The cash awards total $5,350 and are distributed as follow*: $2,000 in equal shares to Olive Campbell, Hope Pot tonger, William G. Campbell, Charles JR. Campbell and Colin Yanatta; $1,000 to a brother, Wil-I ain Ashton; $1,000 to a -later, M. h. Appleton; $500 as a trust fund to th** College Corner cemetery association; $250 to Mabel Bruek; $250 to Riley Witten; .$250 to Blanch Witter; $250 to Hr. ll. ll. Smith, (Jxford; $150 to Hr. Malcolm ('fink; $100 to Hr. C. K. McKee, Dublin, Iii*l.; $100 to th*1 .Jehovah's Witne-ses society.
Property described as half in*
! tor* st in IGI acres in I mon county, Iud., is divided equally among (Hive Campbell, William I ampbell, Jr., Richard Ashton and 'spencer Ashton. Property in College Corner is givin to Marilyn Ann Ashton, Mary Ksther Runic. Hew Marie Lacey and John Albert Sehald. Stork in the Amu iran Rolling Mills company is left to the brother, William Ashton, and other stock holdings arc divided equally between Iva Maud I Jollitf ami the Watch Tower Bible j society, Brooklyn N. Y. The re-I maindcr of the assets not otherwise disposed of are divided on the basis of one-half to the Watch Tower Bible society and one-half in equal share* to William G. Campbell, Sr.; Olive Campbell. William Ashton and Mary Esther Appleton.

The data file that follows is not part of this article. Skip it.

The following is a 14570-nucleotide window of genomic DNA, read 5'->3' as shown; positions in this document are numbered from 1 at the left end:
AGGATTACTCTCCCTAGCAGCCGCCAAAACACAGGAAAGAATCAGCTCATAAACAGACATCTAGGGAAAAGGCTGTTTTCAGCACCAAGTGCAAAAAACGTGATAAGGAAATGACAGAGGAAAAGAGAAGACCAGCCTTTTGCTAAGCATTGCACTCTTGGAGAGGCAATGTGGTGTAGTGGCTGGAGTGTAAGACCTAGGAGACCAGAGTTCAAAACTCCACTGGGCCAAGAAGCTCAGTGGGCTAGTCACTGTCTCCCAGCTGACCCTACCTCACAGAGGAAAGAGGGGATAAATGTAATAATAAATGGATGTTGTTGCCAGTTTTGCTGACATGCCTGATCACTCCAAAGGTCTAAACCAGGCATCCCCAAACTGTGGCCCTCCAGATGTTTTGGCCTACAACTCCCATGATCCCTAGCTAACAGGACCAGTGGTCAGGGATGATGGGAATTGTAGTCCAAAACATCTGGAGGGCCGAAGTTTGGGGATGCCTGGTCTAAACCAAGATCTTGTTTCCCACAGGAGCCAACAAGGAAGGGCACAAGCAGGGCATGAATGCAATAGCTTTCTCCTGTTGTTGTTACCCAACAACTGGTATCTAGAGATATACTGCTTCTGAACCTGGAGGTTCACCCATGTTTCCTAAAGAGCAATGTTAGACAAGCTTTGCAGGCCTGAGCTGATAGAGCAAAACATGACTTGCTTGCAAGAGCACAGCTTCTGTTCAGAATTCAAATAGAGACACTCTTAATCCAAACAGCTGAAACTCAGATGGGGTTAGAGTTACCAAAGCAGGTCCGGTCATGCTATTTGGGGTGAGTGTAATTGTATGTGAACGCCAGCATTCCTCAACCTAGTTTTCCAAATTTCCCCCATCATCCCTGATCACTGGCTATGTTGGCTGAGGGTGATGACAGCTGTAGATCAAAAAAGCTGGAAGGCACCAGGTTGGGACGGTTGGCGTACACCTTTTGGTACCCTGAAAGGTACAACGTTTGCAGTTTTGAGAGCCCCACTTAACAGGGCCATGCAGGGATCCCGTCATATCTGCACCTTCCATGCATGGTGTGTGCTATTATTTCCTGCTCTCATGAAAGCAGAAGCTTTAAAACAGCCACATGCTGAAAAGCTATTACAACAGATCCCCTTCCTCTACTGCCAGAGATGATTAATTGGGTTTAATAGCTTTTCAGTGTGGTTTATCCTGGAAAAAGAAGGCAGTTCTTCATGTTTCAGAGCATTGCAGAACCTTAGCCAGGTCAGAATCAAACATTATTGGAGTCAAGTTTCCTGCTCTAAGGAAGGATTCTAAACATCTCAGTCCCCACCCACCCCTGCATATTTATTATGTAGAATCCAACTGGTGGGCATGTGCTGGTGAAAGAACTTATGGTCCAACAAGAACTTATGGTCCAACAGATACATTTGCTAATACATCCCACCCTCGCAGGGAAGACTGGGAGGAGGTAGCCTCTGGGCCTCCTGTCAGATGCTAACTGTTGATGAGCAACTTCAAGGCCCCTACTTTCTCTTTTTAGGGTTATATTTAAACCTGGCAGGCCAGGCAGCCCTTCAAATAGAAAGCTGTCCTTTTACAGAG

Heirlooms are distributed to the following: Mabel M. Brock, Iva Marie Knox, Annie \shton, Adelia Sehald, Blanche Wi ter and Minnie M. Campbell. O. O. Yrrigan, who is named executor, receives an automobile under terms of a codicil. The will was signed January 15, 1937, and the codicil was added lust .June IG.
ROOSEVELT BOUND FOR WEST GOIST
(Continued From Fan* One)
for a fishing .jaunt in the vicinity of the equator.
At Oklahoma City late Saturday afternoon Woody Hoekadav, an eccentric businessman from Wichita, Kau., broke from the ranks of *pec-tator- lining the route of Preeidcnt Roosevelt’' drive through downtown Oklahoma City. He ran toward the PresidentV automobile.
A secret service agent riding on the running board of the presidential automobile paused a moment, then leaped eight feet through the air toward the man. Still in the air the agent struck Hockaday flush in his face and *ent him sprawling on the pavement. Firemen and national guardsmen quickly pinioned the struggling man'* arms, then saved him from a mob of infuriated citizens who would lynched him.